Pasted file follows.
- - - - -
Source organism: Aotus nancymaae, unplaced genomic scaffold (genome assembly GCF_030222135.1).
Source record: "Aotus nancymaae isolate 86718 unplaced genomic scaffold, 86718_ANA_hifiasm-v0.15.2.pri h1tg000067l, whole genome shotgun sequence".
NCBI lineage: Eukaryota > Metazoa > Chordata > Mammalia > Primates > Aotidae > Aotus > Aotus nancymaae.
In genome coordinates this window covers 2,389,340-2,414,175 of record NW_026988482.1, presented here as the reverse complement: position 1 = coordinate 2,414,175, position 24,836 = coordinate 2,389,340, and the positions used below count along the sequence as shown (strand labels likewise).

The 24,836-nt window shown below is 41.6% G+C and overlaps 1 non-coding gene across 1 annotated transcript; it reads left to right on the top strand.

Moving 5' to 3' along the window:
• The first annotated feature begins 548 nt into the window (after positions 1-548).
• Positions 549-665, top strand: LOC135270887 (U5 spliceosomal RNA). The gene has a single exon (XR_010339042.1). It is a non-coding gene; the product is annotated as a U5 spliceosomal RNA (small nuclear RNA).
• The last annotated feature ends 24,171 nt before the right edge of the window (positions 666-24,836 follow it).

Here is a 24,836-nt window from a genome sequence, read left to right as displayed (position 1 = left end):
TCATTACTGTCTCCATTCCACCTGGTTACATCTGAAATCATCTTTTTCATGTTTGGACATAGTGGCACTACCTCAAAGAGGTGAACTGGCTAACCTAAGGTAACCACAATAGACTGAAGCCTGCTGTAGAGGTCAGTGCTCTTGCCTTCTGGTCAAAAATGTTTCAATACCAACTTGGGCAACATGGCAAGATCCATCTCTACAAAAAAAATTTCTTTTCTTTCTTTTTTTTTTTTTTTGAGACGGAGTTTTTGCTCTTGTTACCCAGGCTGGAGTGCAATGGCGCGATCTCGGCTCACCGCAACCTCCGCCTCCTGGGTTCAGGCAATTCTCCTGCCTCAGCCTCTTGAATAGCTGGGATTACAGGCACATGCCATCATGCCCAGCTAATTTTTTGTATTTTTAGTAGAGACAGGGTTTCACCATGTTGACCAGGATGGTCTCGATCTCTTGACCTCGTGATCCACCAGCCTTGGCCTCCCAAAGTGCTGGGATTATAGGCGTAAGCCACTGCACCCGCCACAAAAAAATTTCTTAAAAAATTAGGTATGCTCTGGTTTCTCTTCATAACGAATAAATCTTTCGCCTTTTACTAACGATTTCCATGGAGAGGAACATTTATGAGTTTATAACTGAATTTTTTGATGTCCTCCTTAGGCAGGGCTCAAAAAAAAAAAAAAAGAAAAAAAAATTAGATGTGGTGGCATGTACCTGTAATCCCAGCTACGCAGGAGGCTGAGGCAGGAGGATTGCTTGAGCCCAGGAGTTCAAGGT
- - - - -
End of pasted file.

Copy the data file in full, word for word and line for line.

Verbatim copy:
Source organism: Aotus nancymaae, unplaced genomic scaffold (genome assembly GCF_030222135.1).
Source record: "Aotus nancymaae isolate 86718 unplaced genomic scaffold, 86718_ANA_hifiasm-v0.15.2.pri h1tg000067l, whole genome shotgun sequence".
NCBI lineage: Eukaryota > Metazoa > Chordata > Mammalia > Primates > Aotidae > Aotus > Aotus nancymaae.
In genome coordinates this window covers 2,389,340-2,414,175 of record NW_026988482.1, presented here as the reverse complement: position 1 = coordinate 2,414,175, position 24,836 = coordinate 2,389,340, and the positions used below count along the sequence as shown (strand labels likewise).

The 24,836-nt window shown below is 41.6% G+C and overlaps 1 non-coding gene across 1 annotated transcript; it reads left to right on the top strand.

Moving 5' to 3' along the window:
• The first annotated feature begins 548 nt into the window (after positions 1-548).
• Positions 549-665, top strand: LOC135270887 (U5 spliceosomal RNA). The gene has a single exon (XR_010339042.1). It is a non-coding gene; the product is annotated as a U5 spliceosomal RNA (small nuclear RNA).
• The last annotated feature ends 24,171 nt before the right edge of the window (positions 666-24,836 follow it).

Here is a 24,836-nt window from a genome sequence, read left to right as displayed (position 1 = left end):
TCATTACTGTCTCCATTCCACCTGGTTACATCTGAAATCATCTTTTTCATGTTTGGACATAGTGGCACTACCTCAAAGAGGTGAACTGGCTAACCTAAGGTAACCACAATAGACTGAAGCCTGCTGTAGAGGTCAGTGCTCTTGCCTTCTGGTCAAAAATGTTTCAATACCAACTTGGGCAACATGGCAAGATCCATCTCTACAAAAAAAATTTCTTTTCTTTCTTTTTTTTTTTTTTTGAGACGGAGTTTTTGCTCTTGTTACCCAGGCTGGAGTGCAATGGCGCGATCTCGGCTCACCGCAACCTCCGCCTCCTGGGTTCAGGCAATTCTCCTGCCTCAGCCTCTTGAATAGCTGGGATTACAGGCACATGCCATCATGCCCAGCTAATTTTTTGTATTTTTAGTAGAGACAGGGTTTCACCATGTTGACCAGGATGGTCTCGATCTCTTGACCTCGTGATCCACCAGCCTTGGCCTCCCAAAGTGCTGGGATTATAGGCGTAAGCCACTGCACCCGCCACAAAAAAATTTCTTAAAAAATTAGGTATGCTCTGGTTTCTCTTCATAACGAATAAATCTTTCGCCTTTTACTAACGATTTCCATGGAGAGGAACATTTATGAGTTTATAACTGAATTTTTTGATGTCCTCCTTAGGCAGGGCTCAAAAAAAAAAAAAAAGAAAAAAAAATTAGATGTGGTGGCATGTACCTGTAATCCCAGCTACGCAGGAGGCTGAGGCAGGAGGATTGCTTGAGCCCAGGAGTTCAAGGT